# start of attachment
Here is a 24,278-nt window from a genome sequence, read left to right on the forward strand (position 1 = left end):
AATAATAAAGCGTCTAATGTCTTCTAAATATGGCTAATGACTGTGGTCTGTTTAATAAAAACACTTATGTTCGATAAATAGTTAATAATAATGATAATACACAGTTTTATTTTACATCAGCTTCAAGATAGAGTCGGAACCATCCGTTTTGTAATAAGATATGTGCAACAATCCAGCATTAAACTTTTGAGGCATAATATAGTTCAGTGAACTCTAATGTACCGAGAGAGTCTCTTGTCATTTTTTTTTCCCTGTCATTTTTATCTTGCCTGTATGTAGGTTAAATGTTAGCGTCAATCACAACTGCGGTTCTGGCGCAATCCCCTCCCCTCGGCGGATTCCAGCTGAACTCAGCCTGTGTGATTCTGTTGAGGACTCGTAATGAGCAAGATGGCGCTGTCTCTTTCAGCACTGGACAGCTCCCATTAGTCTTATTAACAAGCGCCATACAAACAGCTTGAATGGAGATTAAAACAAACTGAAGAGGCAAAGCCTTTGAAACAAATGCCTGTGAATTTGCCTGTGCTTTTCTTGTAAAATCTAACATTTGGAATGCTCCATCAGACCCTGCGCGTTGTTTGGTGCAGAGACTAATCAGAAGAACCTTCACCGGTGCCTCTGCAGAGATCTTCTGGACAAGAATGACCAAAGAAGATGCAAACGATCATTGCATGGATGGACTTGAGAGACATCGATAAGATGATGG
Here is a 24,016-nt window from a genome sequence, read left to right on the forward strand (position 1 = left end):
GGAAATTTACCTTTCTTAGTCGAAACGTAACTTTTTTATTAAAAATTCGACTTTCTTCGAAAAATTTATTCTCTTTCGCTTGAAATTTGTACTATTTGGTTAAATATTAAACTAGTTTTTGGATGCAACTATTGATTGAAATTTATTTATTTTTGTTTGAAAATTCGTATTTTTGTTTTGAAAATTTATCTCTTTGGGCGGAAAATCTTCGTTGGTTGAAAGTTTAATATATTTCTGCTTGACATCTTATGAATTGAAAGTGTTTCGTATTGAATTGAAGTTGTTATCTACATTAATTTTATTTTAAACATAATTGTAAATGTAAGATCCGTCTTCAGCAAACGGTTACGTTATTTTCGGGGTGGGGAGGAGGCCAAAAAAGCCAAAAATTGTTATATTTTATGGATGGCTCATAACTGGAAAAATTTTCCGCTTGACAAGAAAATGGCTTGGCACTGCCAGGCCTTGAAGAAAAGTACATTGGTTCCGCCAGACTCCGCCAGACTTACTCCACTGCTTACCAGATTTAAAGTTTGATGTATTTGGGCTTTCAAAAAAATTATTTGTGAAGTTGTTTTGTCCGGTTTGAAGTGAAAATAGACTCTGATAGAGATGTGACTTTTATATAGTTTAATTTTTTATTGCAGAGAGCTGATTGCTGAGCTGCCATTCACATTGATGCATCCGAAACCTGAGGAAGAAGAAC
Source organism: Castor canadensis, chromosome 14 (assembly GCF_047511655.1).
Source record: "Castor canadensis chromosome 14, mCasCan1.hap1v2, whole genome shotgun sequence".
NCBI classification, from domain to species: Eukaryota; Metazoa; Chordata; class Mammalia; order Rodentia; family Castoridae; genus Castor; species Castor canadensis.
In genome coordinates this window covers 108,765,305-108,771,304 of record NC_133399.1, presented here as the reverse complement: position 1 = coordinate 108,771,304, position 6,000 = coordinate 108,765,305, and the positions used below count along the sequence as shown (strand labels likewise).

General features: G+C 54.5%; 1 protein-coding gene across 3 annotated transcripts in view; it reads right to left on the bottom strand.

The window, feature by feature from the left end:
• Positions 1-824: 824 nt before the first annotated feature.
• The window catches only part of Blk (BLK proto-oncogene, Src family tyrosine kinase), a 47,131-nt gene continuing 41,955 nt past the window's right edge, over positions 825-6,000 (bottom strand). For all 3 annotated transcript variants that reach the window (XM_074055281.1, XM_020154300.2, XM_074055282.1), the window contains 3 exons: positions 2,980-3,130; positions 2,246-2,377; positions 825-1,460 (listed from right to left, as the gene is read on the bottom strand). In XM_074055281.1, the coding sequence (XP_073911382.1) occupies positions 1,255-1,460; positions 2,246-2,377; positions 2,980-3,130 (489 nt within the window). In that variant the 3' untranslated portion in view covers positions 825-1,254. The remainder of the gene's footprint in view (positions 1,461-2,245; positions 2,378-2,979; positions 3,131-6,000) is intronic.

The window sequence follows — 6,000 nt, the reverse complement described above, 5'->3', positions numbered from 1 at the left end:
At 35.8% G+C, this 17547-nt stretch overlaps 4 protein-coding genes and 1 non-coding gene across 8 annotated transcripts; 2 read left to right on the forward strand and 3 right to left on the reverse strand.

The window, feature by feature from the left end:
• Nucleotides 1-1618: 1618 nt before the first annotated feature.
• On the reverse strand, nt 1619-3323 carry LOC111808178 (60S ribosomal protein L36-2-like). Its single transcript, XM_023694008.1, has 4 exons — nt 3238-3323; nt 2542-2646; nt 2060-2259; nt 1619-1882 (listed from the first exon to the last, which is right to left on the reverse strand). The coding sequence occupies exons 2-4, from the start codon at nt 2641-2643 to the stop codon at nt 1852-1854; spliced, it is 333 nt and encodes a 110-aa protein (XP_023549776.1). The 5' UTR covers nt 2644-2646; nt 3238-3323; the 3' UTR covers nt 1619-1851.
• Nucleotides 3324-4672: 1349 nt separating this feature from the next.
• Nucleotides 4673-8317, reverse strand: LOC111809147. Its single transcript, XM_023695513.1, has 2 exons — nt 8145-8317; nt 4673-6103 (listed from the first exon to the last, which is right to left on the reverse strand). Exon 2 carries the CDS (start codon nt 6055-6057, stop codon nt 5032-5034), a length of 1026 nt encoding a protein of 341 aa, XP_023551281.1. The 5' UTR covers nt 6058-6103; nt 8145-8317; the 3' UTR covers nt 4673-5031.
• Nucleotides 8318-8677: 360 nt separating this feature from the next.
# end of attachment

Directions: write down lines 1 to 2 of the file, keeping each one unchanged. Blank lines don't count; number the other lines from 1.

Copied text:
Here is a 24,278-nt window from a genome sequence, read left to right on the forward strand (position 1 = left end):
AATAATAAAGCGTCTAATGTCTTCTAAATATGGCTAATGACTGTGGTCTGTTTAATAAAAACACTTATGTTCGATAAATAGTTAATAATAATGATAATACACAGTTTTATTTTACATCAGCTTCAAGATAGAGTCGGAACCATCCGTTTTGTAATAAGATATGTGCAACAATCCAGCATTAAACTTTTGAGGCATAATATAGTTCAGTGAACTCTAATGTACCGAGAGAGTCTCTTGTCATTTTTTTTTCCCTGTCATTTTTATCTTGCCTGTATGTAGGTTAAATGTTAGCGTCAATCACAACTGCGGTTCTGGCGCAATCCCCTCCCCTCGGCGGATTCCAGCTGAACTCAGCCTGTGTGATTCTGTTGAGGACTCGTAATGAGCAAGATGGCGCTGTCTCTTTCAGCACTGGACAGCTCCCATTAGTCTTATTAACAAGCGCCATACAAACAGCTTGAATGGAGATTAAAACAAACTGAAGAGGCAAAGCCTTTGAAACAAATGCCTGTGAATTTGCCTGTGCTTTTCTTGTAAAATCTAACATTTGGAATGCTCCATCAGACCCTGCGCGTTGTTTGGTGCAGAGACTAATCAGAAGAACCTTCACCGGTGCCTCTGCAGAGATCTTCTGGACAAGAATGACCAAAGAAGATGCAAACGATCATTGCATGGATGGACTTGAGAGACATCGATAAGATGATGG